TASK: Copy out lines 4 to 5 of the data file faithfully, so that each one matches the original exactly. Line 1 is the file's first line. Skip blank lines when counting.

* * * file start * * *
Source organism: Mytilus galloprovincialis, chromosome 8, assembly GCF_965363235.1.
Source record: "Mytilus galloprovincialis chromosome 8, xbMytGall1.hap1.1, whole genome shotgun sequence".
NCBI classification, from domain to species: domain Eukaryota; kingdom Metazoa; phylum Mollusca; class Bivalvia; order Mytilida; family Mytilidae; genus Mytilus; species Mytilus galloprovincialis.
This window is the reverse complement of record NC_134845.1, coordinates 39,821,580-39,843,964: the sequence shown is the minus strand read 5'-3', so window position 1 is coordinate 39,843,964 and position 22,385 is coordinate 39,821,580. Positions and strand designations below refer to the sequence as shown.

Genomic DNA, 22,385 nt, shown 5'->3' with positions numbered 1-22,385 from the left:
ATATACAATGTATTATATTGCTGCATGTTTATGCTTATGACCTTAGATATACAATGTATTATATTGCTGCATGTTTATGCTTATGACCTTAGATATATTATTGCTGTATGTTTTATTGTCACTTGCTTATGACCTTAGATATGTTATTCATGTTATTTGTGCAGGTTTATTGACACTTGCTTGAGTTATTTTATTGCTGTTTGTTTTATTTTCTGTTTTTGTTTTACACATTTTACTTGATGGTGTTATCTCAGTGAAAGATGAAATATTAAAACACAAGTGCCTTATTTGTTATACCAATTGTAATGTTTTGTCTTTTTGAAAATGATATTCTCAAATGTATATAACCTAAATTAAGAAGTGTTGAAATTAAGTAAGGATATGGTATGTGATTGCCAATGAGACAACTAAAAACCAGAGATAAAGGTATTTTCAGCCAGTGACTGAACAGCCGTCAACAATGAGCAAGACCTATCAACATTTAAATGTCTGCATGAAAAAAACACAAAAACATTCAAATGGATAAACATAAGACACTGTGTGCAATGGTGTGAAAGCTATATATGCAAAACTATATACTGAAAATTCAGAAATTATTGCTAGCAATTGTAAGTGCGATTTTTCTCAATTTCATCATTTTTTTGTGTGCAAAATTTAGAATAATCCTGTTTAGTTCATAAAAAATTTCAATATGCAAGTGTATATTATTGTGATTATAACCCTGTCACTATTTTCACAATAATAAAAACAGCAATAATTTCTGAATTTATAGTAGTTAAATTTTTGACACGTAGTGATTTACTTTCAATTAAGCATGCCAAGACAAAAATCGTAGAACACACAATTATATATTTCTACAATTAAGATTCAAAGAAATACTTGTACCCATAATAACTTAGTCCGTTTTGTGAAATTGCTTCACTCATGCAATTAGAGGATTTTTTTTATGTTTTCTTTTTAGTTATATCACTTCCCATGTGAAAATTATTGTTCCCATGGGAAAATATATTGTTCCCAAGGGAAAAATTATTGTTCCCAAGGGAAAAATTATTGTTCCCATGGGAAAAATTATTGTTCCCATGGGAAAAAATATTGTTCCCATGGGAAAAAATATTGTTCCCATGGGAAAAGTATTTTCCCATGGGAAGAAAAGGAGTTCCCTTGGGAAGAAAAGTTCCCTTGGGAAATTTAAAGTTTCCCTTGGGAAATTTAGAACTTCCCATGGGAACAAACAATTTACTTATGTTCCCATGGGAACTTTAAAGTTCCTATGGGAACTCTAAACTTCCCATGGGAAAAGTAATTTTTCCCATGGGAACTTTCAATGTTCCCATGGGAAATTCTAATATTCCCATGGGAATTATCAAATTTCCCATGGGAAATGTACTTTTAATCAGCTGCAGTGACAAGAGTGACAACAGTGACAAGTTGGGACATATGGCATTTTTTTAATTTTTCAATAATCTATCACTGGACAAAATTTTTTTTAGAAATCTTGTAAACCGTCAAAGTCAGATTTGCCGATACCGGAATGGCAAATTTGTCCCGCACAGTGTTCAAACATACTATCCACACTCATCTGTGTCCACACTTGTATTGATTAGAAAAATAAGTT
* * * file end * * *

This window is the reverse complement of record NC_134845.1, coordinates 39,821,580-39,843,964: the sequence shown is the minus strand read 5'-3', so window position 1 is coordinate 39,843,964 and position 22,385 is coordinate 39,821,580. Positions and strand designations below refer to the sequence as shown.

Genomic DNA, 22,385 nt, shown 5'->3' with positions numbered 1-22,385 from the left: